Then He proceeded to open their understanding (cf. Luke 24:31) showing them first how He had fulfilled Scripture so far (cf. Luke 24:27). He explained how His sufferings and resurrection, the great psychological barriers to the Jews of Jesus’ day, had fulfilled biblical prophecy. We have seen how the disciples failed to grasp these things as Jesus taught them before His passion. Luke again stressed the importance of Scripture in understanding God’s program. As Jesus opened the Scriptures, God opened the disciples’ minds.
Next Jesus proceeded to show them how the Old Testament also predicted that the gospel should go to everyone, all the nations or Gentiles, beginning from Jerusalem (e.g., Isaiah 2:2-3; Isaiah 42:6; Isaiah 49:6; Isaiah 60:3; Joel 2:28-29; Joel 2:32; Micah 4:1-2). This was also teaching that the Jews of Jesus’ day resisted strongly. The theme of Gentile evangelism is strong in Luke (Luke 10), and it carries over into Acts (Acts 10-11; Acts 13-28). Likewise Luke featured Jerusalem as Jesus’ city of destiny throughout his Gospel. Now it was to become the hub from which the gospel would go out into all the world. Thus this verse is a kind of strait in which the main emphases in Luke converge and through which they pass to Acts. It is Luke’s mission statement for the church.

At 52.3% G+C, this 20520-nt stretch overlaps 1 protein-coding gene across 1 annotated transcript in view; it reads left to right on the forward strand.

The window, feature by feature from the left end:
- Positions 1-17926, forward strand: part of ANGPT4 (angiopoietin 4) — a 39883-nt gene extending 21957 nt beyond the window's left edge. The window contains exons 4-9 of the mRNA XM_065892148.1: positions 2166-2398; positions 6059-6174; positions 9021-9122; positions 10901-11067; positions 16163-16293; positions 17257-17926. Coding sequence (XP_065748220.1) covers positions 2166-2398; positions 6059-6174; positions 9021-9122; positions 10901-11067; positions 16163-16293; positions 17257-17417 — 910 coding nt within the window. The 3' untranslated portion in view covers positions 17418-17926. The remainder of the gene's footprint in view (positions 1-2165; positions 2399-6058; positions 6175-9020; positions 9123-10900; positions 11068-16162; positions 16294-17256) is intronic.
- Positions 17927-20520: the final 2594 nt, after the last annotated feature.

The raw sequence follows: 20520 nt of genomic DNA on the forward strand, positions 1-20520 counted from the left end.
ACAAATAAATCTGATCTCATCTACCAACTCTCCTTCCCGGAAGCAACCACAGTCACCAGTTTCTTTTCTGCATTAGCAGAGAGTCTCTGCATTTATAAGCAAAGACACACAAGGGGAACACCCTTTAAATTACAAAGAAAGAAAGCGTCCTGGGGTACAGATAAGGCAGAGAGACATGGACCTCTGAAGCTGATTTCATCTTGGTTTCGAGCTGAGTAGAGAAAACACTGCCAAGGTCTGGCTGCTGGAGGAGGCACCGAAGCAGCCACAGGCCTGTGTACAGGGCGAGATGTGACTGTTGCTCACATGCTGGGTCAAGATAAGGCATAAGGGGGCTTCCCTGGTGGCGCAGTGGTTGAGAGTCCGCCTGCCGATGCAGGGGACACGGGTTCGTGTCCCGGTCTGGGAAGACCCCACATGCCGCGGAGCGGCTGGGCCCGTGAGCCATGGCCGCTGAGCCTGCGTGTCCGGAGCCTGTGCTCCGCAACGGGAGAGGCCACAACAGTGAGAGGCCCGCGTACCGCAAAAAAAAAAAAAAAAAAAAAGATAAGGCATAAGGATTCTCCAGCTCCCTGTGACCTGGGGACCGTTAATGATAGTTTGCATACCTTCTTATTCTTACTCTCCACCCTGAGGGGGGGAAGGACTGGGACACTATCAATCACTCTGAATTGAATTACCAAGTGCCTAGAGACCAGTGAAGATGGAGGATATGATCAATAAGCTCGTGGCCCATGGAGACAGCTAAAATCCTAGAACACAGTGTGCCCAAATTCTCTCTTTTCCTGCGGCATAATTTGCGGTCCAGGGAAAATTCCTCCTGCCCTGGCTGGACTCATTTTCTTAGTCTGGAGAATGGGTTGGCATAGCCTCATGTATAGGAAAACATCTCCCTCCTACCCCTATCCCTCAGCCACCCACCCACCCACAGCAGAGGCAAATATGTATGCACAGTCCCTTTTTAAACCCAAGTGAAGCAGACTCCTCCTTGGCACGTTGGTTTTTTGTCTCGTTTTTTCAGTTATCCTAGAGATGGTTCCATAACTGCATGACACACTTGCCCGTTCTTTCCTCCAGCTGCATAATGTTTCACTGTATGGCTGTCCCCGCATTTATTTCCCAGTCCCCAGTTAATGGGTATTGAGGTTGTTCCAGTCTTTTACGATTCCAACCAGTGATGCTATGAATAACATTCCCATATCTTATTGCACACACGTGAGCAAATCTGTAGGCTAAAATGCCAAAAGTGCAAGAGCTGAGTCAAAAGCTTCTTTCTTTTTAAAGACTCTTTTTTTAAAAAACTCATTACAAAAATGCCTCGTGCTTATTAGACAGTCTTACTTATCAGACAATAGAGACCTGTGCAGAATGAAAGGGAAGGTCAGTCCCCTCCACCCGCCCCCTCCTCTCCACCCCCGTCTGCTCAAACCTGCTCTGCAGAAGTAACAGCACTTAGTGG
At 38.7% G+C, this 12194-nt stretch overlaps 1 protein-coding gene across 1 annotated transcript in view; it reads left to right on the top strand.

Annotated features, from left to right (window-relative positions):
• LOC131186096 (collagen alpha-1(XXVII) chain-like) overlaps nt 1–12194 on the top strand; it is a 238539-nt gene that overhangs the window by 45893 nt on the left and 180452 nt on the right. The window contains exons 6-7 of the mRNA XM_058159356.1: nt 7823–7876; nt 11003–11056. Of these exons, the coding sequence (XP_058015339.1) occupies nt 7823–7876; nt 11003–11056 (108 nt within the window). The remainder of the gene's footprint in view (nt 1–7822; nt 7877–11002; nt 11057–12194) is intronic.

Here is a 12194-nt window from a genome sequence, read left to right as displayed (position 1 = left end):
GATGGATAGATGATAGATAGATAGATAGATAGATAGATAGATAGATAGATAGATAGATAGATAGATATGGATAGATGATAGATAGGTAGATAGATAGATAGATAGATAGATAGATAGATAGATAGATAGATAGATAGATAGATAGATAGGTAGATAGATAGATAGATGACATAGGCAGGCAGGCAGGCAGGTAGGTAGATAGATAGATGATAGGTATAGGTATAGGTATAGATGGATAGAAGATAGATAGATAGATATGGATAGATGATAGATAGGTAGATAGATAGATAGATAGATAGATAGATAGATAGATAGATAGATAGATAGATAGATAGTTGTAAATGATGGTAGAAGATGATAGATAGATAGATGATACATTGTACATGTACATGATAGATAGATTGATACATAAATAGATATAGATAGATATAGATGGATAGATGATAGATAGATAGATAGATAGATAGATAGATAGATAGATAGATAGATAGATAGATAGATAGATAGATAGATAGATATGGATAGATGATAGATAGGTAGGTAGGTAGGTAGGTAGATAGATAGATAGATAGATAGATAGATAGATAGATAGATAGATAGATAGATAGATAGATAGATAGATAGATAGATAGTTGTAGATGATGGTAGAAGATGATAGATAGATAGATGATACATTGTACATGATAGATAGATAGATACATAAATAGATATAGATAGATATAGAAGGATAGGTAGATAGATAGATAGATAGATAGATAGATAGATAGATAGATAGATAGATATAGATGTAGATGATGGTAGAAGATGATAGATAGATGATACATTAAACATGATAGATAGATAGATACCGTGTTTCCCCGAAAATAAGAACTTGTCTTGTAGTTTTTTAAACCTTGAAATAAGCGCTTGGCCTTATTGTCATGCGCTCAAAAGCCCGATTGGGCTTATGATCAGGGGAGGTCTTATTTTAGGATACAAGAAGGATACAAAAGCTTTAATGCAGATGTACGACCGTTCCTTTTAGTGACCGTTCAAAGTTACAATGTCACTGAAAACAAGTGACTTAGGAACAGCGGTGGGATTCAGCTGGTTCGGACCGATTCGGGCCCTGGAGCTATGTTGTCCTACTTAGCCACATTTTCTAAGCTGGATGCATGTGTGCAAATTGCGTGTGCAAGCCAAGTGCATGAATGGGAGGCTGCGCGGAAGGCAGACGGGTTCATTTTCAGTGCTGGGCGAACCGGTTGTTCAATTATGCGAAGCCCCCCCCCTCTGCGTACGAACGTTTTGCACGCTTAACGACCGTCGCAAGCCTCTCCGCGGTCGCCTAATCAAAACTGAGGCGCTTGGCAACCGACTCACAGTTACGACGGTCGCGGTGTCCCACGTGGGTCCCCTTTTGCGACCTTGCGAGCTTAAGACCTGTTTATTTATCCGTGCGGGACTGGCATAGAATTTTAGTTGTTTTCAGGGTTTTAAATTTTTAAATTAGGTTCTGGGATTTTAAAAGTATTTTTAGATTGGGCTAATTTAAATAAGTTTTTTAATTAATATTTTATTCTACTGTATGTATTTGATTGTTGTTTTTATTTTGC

Evangelism was a key motif in Luke’s Gospel, and it, too, continues in Acts. The phrase "these things" evidently refers to the messianic prophecies that Jesus fulfilled. The disciples were witnesses to the fact that Messiah had come as predicted. The Scriptures predicting that the evangelization of the nations could only attain fulfillment if the disciples bore witness. We see again the blending of divine sovereignty and human responsibility in Jesus’ explanation.